Spring will be Sprung at 8:49 PM PDT today, 19MAR20
If you’re surprised that spring equinox is not falling on the 20th or 21st, it’s for good reason. You have to go back to 1896 to get such an early equinox. Even if you are not surprised, do you know why?
The Calendar System is to blame.
If you were even alive in the 1960’s or 1970’s, say, you remember how spring reliably began every March 21. So what’s going on?
This earlier-than-usual spring has everything to do with time, which is something we humans do perfectly. Atomic clocks divide each second into 9,192,631,770 parts, and the super-accurate time is then transmitted to anyone with an “atomic wall clock” or GPS or even a smart phone.
The calendar is “nearly as perfect.” Or not. Even before this earliest-ever-spring, this year offered us a February 29—the rarest birthday—with consequences that affect everyone.
Want to be the only one in your state-of-mind who truly understands?
It’s easy if you first rewind to the year 2000. That February, for the first time in four centuries (400 years), there was a February 29 on a century year.
Well, this is how our calendar works. Years divisible by four are leap years, like this one, 2020. But if a year is divisible by 100, it SKIPS a leap year, so in 1700, 1800, and 1900 there was no February 29.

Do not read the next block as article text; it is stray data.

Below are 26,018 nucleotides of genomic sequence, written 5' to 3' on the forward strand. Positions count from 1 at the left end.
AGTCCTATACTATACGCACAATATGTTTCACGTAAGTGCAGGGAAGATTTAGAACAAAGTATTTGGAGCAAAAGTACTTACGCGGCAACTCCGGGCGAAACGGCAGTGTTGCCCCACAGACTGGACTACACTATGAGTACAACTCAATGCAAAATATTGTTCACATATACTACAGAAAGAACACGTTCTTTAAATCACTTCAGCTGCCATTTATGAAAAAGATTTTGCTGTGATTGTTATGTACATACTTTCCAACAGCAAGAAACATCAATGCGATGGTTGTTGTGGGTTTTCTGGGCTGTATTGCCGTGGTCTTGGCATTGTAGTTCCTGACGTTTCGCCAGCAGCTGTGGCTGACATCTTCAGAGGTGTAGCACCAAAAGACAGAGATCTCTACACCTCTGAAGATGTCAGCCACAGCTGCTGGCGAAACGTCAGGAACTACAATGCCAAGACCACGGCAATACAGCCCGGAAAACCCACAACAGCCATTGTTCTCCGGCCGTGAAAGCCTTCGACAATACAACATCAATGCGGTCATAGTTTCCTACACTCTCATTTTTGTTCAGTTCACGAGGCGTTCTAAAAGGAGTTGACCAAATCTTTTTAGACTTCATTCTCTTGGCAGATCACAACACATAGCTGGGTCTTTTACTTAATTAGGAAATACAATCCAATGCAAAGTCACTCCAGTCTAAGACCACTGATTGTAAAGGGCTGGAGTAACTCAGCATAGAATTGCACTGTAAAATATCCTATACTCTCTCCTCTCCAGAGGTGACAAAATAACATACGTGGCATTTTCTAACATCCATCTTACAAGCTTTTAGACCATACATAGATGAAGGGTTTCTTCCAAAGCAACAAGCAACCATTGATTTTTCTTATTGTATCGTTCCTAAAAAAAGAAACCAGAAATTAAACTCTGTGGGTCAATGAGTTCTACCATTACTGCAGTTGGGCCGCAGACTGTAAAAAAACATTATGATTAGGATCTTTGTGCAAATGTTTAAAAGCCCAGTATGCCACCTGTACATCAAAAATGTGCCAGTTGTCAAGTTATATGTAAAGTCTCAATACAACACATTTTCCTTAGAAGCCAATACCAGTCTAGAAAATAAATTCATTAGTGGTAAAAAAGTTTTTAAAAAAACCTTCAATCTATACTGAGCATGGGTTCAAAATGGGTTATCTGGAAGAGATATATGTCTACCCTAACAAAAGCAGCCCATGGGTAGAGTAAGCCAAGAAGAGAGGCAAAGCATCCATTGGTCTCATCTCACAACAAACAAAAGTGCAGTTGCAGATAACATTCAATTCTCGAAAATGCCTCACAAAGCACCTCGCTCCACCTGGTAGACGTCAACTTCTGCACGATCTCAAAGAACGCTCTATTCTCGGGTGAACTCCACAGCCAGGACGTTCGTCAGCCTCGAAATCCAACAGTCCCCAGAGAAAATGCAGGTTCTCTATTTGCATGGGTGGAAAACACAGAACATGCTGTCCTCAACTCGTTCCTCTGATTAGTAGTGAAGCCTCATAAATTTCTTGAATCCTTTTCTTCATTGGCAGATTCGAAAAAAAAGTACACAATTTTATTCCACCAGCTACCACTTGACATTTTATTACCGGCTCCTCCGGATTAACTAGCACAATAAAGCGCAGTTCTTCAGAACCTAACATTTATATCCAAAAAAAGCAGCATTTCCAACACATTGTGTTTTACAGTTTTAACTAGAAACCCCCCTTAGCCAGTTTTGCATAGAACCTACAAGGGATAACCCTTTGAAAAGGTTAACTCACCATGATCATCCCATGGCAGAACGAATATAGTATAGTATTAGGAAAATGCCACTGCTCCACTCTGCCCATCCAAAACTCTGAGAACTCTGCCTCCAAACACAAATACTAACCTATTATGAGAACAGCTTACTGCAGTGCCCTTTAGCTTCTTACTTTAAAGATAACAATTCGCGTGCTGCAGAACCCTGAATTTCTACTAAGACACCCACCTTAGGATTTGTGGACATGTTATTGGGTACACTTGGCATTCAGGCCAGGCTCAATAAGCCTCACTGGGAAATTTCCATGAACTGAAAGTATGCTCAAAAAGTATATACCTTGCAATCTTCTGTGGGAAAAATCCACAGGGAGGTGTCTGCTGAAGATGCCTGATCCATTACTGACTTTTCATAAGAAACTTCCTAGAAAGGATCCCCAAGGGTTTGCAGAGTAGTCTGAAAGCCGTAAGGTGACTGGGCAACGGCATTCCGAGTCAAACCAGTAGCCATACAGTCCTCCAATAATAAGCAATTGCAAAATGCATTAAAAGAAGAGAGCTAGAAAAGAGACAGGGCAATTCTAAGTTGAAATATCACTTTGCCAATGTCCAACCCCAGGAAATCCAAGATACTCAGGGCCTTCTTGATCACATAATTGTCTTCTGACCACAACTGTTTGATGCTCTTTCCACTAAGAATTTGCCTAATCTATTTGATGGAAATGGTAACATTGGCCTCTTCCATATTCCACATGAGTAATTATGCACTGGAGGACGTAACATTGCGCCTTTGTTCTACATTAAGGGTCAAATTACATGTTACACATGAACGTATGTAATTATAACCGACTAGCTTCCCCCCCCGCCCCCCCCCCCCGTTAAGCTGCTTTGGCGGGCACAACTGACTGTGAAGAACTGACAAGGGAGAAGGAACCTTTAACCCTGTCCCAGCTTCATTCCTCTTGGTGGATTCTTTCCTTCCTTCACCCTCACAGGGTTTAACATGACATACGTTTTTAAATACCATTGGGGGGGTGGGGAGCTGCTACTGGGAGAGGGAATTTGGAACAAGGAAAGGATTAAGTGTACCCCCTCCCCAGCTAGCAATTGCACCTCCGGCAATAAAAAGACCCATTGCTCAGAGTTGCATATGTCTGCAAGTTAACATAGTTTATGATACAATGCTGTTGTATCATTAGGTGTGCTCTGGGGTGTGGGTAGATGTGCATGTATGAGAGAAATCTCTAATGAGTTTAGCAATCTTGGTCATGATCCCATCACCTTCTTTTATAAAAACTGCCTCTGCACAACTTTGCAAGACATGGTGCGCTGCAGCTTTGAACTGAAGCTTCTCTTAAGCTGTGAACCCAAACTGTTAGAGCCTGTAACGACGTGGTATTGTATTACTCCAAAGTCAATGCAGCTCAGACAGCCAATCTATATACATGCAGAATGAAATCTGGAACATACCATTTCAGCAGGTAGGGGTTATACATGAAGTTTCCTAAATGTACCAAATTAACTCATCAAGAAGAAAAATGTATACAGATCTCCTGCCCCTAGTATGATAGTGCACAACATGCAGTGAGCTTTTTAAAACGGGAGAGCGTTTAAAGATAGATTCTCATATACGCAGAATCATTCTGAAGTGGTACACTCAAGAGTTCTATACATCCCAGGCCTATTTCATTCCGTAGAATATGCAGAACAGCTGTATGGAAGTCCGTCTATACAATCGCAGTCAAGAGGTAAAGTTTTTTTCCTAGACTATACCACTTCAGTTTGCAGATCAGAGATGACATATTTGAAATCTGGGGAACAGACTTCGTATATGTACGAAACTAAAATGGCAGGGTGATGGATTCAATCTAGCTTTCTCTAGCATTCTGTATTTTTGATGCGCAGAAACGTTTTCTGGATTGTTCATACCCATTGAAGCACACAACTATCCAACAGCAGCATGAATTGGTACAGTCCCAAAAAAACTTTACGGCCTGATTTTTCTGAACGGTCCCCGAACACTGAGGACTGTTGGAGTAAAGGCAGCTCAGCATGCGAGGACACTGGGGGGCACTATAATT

Our calendar system further decrees that while most century years skip February 29, if the year is divisible by 400, it will be a leap year anyway. So 2000 was a leap year. The consequences of that little move are what’s affecting us now. You’ve waited twenty years for this moment even if you weren’t aware of it.
So…Why is Spring Early?
You see, equinox and solstices happen earlier and earlier as each century wears on.
That date resonated because each summer and winter also began on the 21st of the month. As every century wears on, the date slips earlier to the 20th and possibly even to the 19th of March, but this slippage gets halted and rectified by the omission of a leap day during the next century year, like in 1700, 1800 and 1900. That creates a sudden “jump” of one day, with the first day of summer, spring, and winter pushed to the 21st again, and all seems right with the world.
Well, that’s even more complicated than figuring out which day it is. It involves how leap years, leap centuries, the Gregorian calendar and the speed of the Earth’s rotation don’t precisely align and how and when we make periodic adjustments to sync things up as much as possible.
The bottom line is get used to more 19ths! Every coming leap year (2024, 2028, etc.) will give us a new “earliest” spring equinox. Later in this century, Europe, Africa and parts of Asia will eventually see spring equinoxes on March 19.But for 2021, it will revert to the more usual March 20 — and we hope a return to the gathering of crowds to marvel at the majesty of the timeless rhythms of nature.